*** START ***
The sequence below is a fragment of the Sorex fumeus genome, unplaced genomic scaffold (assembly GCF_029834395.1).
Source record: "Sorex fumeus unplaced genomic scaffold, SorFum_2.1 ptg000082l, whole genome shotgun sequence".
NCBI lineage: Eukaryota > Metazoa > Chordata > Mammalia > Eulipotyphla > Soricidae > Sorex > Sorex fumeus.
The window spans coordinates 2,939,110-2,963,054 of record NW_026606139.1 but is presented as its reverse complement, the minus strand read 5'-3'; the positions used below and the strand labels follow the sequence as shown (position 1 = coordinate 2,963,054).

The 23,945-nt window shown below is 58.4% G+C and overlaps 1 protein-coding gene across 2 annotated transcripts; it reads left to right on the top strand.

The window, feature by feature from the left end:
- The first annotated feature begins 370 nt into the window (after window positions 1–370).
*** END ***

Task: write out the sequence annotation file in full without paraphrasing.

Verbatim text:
The sequence below is a fragment of the Sorex fumeus genome, unplaced genomic scaffold (assembly GCF_029834395.1).
Source record: "Sorex fumeus unplaced genomic scaffold, SorFum_2.1 ptg000082l, whole genome shotgun sequence".
NCBI lineage: Eukaryota > Metazoa > Chordata > Mammalia > Eulipotyphla > Soricidae > Sorex > Sorex fumeus.
The window spans coordinates 2,939,110-2,963,054 of record NW_026606139.1 but is presented as its reverse complement, the minus strand read 5'-3'; the positions used below and the strand labels follow the sequence as shown (position 1 = coordinate 2,963,054).

The 23,945-nt window shown below is 58.4% G+C and overlaps 1 protein-coding gene across 2 annotated transcripts; it reads left to right on the top strand.

The window, feature by feature from the left end:
- The first annotated feature begins 370 nt into the window (after window positions 1–370).